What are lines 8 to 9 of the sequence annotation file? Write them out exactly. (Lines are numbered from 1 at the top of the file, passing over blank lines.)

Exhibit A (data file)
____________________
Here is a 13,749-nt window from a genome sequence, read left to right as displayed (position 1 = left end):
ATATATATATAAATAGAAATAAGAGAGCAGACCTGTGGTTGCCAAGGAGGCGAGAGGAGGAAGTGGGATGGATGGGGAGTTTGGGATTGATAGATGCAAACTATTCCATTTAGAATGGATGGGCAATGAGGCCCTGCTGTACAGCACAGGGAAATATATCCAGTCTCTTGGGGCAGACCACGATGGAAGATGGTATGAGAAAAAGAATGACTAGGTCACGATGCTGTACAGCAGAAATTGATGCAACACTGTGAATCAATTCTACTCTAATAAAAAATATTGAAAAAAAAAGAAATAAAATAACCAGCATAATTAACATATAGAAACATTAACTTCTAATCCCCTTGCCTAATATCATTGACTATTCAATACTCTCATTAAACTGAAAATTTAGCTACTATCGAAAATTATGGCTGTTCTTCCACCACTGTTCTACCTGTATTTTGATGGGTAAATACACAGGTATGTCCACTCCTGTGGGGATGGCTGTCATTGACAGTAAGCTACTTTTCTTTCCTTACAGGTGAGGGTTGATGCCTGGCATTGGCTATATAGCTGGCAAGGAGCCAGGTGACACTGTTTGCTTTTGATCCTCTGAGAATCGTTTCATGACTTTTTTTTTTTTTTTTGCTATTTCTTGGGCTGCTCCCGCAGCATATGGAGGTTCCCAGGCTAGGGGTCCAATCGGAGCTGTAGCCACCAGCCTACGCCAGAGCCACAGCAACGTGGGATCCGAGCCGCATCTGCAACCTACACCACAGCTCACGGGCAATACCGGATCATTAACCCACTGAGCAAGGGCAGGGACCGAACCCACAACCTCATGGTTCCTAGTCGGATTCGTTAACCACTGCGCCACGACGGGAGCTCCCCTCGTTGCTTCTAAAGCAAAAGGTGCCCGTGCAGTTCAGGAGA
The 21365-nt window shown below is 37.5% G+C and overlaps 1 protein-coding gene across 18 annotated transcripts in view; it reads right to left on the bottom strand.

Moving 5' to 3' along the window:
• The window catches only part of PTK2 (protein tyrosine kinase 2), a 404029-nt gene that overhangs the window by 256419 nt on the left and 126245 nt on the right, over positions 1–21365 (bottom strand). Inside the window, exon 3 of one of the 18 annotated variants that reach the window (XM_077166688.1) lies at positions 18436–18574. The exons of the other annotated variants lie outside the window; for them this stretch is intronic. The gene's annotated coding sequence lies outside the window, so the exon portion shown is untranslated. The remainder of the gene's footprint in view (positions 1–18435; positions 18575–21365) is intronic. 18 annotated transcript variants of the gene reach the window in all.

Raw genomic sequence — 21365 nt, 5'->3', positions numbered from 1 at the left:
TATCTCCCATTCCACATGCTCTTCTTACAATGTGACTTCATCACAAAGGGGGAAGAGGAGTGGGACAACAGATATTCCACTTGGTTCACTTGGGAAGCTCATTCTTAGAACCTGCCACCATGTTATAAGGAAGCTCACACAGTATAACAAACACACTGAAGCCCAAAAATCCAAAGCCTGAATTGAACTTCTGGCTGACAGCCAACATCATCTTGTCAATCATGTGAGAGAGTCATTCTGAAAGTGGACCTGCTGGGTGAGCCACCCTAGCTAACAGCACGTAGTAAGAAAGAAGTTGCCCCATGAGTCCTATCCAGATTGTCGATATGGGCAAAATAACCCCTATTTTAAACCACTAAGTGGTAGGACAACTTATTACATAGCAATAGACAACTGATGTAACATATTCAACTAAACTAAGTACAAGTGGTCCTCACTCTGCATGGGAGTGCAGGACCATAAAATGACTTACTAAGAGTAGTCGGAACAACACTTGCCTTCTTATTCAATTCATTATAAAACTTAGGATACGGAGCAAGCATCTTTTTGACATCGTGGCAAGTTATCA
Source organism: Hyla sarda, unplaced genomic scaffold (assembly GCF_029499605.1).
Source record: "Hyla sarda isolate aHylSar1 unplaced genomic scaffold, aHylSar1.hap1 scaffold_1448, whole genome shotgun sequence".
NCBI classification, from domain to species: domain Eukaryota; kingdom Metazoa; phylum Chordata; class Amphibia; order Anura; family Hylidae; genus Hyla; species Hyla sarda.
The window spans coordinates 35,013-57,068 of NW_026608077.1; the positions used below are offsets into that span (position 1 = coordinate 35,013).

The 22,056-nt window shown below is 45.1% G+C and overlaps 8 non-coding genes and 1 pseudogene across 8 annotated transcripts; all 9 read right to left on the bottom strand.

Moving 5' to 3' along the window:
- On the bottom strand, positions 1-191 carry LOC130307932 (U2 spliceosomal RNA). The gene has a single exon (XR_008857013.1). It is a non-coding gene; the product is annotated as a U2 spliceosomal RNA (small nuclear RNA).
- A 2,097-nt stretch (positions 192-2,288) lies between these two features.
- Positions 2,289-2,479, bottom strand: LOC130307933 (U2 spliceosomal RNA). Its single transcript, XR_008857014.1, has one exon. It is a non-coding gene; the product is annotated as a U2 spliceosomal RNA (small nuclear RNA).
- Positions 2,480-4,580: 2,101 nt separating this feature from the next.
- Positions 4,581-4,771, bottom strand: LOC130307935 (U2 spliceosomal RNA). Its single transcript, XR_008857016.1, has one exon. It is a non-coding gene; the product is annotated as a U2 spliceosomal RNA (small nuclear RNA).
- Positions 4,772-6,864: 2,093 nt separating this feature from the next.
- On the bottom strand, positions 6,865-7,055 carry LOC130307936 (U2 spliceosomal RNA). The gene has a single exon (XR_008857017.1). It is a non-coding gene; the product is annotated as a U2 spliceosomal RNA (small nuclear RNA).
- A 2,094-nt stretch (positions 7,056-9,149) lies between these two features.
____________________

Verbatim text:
Source organism: Hyla sarda, unplaced genomic scaffold (assembly GCF_029499605.1).
Source record: "Hyla sarda isolate aHylSar1 unplaced genomic scaffold, aHylSar1.hap1 scaffold_1448, whole genome shotgun sequence".